NPS surveys typically use a scale of 0 to 10, with 0 being “not likely” and 10 being “very likely.” Customers that give scores in the 9-10 range are “promoters,” customers that give scores in the 7-8 range are “passives,” and customers that give scores in the 0-6 range are “detractors.” Promoters enthusiastically talk about your business while detractors speak negatively about it, and passives tend to behave indifferently toward it.
To calculate your NPS score, subtract the percentage of detractors from the percentage of promoters. NPS scores can be understood like this:
- -100-0 = Poor
- 1-30 = Average
- 31-70 = Good
- 71-100 = Excellent
You can use an NPS survey when you want to measure customer loyalty and enthusiasm. If your customers love your business, you’ll see it in the NPS score. If they don’t, you can look at it as a catalyst to make necessary business improvements and re-engage with passives and detractors.
How to conduct an NPS survey
- Make your question quantitative: Since you’re asking customers to give an answer on a scale of 0-10, the question you ask needs to be worded so that it can be rated numerically, which means wording it such as “How likely are you…” or “On a scale of 0-10…” Though not calculated into the NPS score, you can also follow up with open-ended, qualitative questions to get more insight. For example, ask why they gave you that score.
- Get specific: Understanding how customers view your overall business is helpful, but to get even more value out of the NPS survey, try being as specific as possible. You could ask something like: How likely are you to book [insert service] again? If you have a multi-location business, you can also get specific with branches and locations, such as: How likely are you to recommend our new branch at [insert location] to a friend?
- Use NPS surveys throughout the customer journey: Since NPS surveys function as a great customer check-in, you can inject them at different points in the customer journey. For example, you can survey customers right after making a purchase to understand how satisfied they were with the experience. Then, a few months later, you can check in again to find out how likely they are to recommend your business to others.
- Collect enough data: You want enough data to be able to draw significant conclusions. It’s harder to understand how customers really rate your business if you only get a handful of responses — even though your customer base may be in the hundreds or thousands. To maximize participation, send your survey on different days of the week and at different times until you can gather enough data. This will also help you set a benchmark for what works and how to get the most responses going forward.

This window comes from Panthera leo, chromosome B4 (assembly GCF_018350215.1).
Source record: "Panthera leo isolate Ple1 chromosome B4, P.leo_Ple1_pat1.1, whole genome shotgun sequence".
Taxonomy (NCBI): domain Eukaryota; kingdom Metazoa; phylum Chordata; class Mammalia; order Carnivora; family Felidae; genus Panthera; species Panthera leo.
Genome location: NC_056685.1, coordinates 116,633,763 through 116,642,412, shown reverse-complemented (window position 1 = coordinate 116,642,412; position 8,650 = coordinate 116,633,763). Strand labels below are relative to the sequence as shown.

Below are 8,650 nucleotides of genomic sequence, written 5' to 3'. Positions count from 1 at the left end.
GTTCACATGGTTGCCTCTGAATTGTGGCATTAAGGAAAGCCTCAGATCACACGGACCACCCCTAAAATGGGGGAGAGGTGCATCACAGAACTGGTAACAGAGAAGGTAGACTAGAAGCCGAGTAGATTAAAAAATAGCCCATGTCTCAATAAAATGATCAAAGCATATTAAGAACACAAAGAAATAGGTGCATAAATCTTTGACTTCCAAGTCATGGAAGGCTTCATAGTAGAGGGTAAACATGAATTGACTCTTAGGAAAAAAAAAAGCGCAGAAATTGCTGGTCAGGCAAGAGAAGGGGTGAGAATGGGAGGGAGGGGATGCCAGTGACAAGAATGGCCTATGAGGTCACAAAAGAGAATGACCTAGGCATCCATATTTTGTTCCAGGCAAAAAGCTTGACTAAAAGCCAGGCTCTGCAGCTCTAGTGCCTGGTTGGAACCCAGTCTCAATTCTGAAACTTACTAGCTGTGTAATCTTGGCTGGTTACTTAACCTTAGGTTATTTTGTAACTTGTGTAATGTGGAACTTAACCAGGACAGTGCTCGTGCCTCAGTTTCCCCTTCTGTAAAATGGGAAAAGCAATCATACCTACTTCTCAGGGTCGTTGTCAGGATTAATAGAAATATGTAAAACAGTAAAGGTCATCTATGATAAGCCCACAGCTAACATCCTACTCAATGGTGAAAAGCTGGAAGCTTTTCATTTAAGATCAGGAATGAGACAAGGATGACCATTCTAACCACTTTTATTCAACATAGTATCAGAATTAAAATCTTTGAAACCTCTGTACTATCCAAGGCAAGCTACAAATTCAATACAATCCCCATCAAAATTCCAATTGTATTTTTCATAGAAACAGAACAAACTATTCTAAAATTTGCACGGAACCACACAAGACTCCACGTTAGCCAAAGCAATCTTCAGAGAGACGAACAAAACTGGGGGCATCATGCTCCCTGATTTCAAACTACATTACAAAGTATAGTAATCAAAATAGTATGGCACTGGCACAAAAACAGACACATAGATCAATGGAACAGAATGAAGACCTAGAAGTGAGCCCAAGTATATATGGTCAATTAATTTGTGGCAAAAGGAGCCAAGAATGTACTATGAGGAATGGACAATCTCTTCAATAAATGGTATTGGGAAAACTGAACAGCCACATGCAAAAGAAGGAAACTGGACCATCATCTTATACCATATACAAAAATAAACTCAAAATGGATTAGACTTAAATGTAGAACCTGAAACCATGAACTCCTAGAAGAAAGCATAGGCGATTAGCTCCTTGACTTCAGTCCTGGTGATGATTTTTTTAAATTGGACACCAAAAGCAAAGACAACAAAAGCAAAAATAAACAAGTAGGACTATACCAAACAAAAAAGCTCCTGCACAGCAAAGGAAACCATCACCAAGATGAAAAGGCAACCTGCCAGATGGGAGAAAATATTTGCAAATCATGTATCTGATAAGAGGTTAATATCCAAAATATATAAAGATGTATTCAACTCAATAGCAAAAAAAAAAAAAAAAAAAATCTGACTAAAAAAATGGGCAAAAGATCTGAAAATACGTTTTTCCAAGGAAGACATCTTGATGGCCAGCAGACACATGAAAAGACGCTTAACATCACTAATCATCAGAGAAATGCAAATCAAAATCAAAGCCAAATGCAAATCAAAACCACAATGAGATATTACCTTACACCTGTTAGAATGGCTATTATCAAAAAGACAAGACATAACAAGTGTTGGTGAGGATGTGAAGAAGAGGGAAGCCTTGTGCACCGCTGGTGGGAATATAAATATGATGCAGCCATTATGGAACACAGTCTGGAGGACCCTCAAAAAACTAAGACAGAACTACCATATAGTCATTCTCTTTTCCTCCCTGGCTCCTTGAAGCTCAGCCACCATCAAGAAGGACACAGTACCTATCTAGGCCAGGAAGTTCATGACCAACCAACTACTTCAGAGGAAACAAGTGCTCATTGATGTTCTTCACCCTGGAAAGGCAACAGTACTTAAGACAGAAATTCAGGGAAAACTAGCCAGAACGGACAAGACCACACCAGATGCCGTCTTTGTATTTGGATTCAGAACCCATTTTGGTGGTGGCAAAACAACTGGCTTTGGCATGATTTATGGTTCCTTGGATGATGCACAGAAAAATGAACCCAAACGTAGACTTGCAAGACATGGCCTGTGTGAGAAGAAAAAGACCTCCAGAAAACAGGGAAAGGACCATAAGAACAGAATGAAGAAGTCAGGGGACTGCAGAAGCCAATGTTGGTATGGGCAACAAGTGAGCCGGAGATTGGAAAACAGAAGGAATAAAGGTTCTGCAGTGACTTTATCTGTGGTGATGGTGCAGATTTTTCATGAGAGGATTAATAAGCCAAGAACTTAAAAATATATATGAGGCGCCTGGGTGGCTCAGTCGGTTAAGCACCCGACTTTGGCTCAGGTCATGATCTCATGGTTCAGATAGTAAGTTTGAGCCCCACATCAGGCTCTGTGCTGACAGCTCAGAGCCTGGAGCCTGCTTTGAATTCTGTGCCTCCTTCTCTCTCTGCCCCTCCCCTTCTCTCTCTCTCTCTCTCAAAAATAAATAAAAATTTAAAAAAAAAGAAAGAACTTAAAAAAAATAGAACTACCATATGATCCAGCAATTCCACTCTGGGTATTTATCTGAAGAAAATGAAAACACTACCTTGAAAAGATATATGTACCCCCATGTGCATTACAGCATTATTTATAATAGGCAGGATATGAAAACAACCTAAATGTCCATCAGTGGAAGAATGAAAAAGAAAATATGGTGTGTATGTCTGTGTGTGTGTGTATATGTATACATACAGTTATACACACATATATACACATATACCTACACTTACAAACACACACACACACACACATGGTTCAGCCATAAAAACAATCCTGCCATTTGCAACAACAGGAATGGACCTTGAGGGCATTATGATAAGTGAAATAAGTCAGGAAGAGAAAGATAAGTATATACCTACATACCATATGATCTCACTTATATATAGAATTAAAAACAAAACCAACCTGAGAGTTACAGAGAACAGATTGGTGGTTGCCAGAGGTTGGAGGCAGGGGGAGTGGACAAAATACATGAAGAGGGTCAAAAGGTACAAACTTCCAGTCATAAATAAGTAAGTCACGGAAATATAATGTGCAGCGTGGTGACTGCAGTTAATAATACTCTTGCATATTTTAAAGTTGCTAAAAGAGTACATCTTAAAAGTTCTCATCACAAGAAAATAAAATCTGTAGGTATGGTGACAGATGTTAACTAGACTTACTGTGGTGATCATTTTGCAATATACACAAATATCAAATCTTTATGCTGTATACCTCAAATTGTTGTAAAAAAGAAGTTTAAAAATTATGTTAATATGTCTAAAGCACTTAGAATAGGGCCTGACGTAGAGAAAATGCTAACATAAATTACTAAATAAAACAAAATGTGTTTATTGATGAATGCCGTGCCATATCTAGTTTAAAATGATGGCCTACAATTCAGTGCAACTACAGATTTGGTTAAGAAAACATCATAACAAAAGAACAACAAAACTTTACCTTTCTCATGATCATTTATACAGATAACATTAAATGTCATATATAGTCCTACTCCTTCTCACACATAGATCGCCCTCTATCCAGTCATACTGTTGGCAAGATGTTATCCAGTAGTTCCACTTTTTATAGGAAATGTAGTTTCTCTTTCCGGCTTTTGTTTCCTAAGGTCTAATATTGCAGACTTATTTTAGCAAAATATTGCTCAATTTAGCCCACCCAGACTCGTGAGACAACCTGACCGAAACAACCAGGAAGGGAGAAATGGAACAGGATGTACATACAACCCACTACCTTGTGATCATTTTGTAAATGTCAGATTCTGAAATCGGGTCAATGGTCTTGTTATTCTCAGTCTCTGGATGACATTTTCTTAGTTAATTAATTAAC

- Don’t survey too often: Though you want enough responses to get accurate insights, there’s a delicate balance between not surveying enough and surveying too often. Remember, you want to give your customers time to form an opinion about your business, product, or service. After sending an initial NPS survey, wait several months to send the next one, and ensure you’re controlling for events like new branch openings and new product or service launches to avoid a biased score. Sending NPS surveys frequently enough can help you measure long-term customer loyalty.
How GatherUp helps you gather and analyze customer feedback
In an overly digital world where it’s easy to lose sight of people, GatherUp makes it possible for you to listen to, understand, and engage customers through the power of customer feedback. Customer surveys remain a viable way to understand how customers feel about your business so you can identify and implement the improvements that will win you customers for life — and keep your competitors at bay.
But surveys are ultimately meaningless without a good way to analyze the responses.
GatherUp’s comprehensive customer feedback and review management platform allows you to conduct CSAT and NPS surveys and gather, analyze, and report on the data — all in one place. You get powerful insights you need to fully understand the customer experience, come up with a road map for improving customer loyalty, and better promote the strengths of your business to help earn new customers.
How does it work?
You can listen to customers by gathering reviews, CSAT and NPS scores, and other survey responses, then analyze that feedback for actionable insights. You can act on those insights through review replies, widgets, social, email, SMS, and webchat to attract, engage, and retain customers – at scale, and all within one platform.
With GatherUp, you can turn the customer voice into customer loyalty and grow your business.
To learn more, schedule a demo.